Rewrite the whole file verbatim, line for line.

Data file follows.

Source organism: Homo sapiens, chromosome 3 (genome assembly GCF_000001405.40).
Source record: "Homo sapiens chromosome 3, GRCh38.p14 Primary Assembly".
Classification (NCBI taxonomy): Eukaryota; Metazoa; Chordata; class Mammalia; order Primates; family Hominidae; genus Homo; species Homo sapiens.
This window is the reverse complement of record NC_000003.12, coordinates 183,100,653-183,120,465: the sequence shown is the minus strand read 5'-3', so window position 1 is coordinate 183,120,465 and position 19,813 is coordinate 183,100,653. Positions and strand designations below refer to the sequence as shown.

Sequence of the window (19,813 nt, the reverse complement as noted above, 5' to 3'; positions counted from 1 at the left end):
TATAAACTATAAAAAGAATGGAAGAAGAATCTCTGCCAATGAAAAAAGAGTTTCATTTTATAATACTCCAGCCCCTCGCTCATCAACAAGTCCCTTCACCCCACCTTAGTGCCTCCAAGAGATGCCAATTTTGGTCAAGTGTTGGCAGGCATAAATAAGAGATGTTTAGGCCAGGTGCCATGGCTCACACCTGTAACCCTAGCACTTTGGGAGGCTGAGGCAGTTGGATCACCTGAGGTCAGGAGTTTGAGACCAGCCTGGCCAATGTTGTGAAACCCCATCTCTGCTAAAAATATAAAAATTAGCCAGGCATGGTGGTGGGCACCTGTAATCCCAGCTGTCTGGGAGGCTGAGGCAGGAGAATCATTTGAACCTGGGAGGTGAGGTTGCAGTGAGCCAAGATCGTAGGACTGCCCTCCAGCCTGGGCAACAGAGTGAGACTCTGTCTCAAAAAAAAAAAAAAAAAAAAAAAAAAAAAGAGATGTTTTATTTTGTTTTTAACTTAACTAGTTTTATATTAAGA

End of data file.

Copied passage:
Source organism: Homo sapiens, chromosome 3 (genome assembly GCF_000001405.40).
Source record: "Homo sapiens chromosome 3, GRCh38.p14 Primary Assembly".
Classification (NCBI taxonomy): Eukaryota; Metazoa; Chordata; class Mammalia; order Primates; family Hominidae; genus Homo; species Homo sapiens.
This window is the reverse complement of record NC_000003.12, coordinates 183,100,653-183,120,465: the sequence shown is the minus strand read 5'-3', so window position 1 is coordinate 183,120,465 and position 19,813 is coordinate 183,100,653. Positions and strand designations below refer to the sequence as shown.

Sequence of the window (19,813 nt, the reverse complement as noted above, 5' to 3'; positions counted from 1 at the left end):
TATAAACTATAAAAAGAATGGAAGAAGAATCTCTGCCAATGAAAAAAGAGTTTCATTTTATAATACTCCAGCCCCTCGCTCATCAACAAGTCCCTTCACCCCACCTTAGTGCCTCCAAGAGATGCCAATTTTGGTCAAGTGTTGGCAGGCATAAATAAGAGATGTTTAGGCCAGGTGCCATGGCTCACACCTGTAACCCTAGCACTTTGGGAGGCTGAGGCAGTTGGATCACCTGAGGTCAGGAGTTTGAGACCAGCCTGGCCAATGTTGTGAAACCCCATCTCTGCTAAAAATATAAAAATTAGCCAGGCATGGTGGTGGGCACCTGTAATCCCAGCTGTCTGGGAGGCTGAGGCAGGAGAATCATTTGAACCTGGGAGGTGAGGTTGCAGTGAGCCAAGATCGTAGGACTGCCCTCCAGCCTGGGCAACAGAGTGAGACTCTGTCTCAAAAAAAAAAAAAAAAAAAAAAAAAAAAAGAGATGTTTTATTTTGTTTTTAACTTAACTAGTTTTATATTAAGA